Thursday, July 9, 2015

What the What?! :: Two Bits on Horror Tropes

Yesterday I was discussing horror novels with a loved one (name omitted to protect the idiot innocent), and the conversation turned to the crash of the paperback horror market. Yes, a lot of bad books were published during the 70s and 80s, but despite what Beloved Darling said, I don't believe for a minute that "the same old crap over and over" kills a genre. If that were the case, romance would've died out a long time ago.

That's not to say that trope trends don't go in and out of fashion. Tropes, subgenres, and even genres on the whole hit spikes in popularity then fade out. That's kind of how the market works. Someone publishes a popular book on an oddly-dynamic muffin eating serial killer, and the next thing you know, there are fifty muffin eating serial killer knock off books. It's not necessarily that those knock off books are bad (although the might well be), it's that they don't have the same spark of originality as the first offender, and that's what dooms the rest to the bargain bin.

At every conference I've ever attended, at least one editor or agent on every panel has stated "don't follow the trends", but in turn they have asked for novels that are "the same, but different". For what it's worth, they're looking for dynamic characters and popular tropes with a twist - yes, even in horror.

If you can bring something completely fresh and marketable to the table - great!  Otherwise, most people want a story that has interesting characters but is recognizeable in trope and tone. When people buy a book, they want to know beforehand what they're getting in to. I have never in all my life heard someone say, "You know, what I'd really like to read about is a generic person waxing poetic over scary existential philosphy in the middle of  magestic, wild-flower carpeted forest." You go ahead with that, if that's what you'd like. I'll take the book about the crazy old woman who feeds those annoying neighborhood kids to the slimy monster haunting the old boarded up house at the end of the street.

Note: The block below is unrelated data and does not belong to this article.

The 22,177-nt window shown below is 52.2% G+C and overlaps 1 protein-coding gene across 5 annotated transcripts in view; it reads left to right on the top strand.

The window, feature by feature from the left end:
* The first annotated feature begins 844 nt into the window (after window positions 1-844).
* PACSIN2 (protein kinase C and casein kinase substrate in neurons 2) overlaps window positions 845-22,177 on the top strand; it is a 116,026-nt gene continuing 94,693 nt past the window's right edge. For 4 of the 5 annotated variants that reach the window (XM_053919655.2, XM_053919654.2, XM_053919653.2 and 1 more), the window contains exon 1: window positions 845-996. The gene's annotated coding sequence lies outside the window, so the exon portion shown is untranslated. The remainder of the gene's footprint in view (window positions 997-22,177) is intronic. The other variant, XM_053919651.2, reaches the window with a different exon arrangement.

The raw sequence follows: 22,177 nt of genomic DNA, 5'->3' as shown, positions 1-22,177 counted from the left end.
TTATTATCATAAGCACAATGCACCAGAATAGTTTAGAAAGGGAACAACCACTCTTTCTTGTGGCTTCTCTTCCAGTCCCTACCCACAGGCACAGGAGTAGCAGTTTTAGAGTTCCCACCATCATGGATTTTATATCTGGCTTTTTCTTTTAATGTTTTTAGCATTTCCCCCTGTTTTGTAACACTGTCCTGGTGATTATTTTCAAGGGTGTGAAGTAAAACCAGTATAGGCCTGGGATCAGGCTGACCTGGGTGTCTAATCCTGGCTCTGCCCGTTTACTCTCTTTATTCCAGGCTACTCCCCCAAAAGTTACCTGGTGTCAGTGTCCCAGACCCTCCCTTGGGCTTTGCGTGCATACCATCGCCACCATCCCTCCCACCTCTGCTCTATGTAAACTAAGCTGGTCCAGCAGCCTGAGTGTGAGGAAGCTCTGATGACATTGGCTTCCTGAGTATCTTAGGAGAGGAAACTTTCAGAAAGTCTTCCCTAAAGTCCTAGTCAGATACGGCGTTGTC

If authors are lucky, readers want to read books simply because your name is on the cover. But most of the time, when it comes to what people say they like to read, it goes down something like this: I want to read a romance. Or, I want to read something scary. Or, I want to read a story about a post-apocalyptic diner, a sexy billionaire CEO, a bad-boy cowboy looking for lurve, vampires stalking a small town, redneck zombies, or a travelogue set in Japan. Tropes (and genres) help readers choose the books they want to read.

It's true popular themes and tropes are frequently repeated, but that doesn't mean they are tired and should be retired. Even if a story incorporates several popular tropes, dynamic characters and unique situations (plot events) can make that book come across as very fresh.

So there it is. My two bits for the day. Don't let anyone kick you in the teeth over using popular tropes. They are popular for reason. Use tropes and genre to give your readers something to identify with, then blow them away with page turning plot events, deep emotion, and interesting characters. ♦



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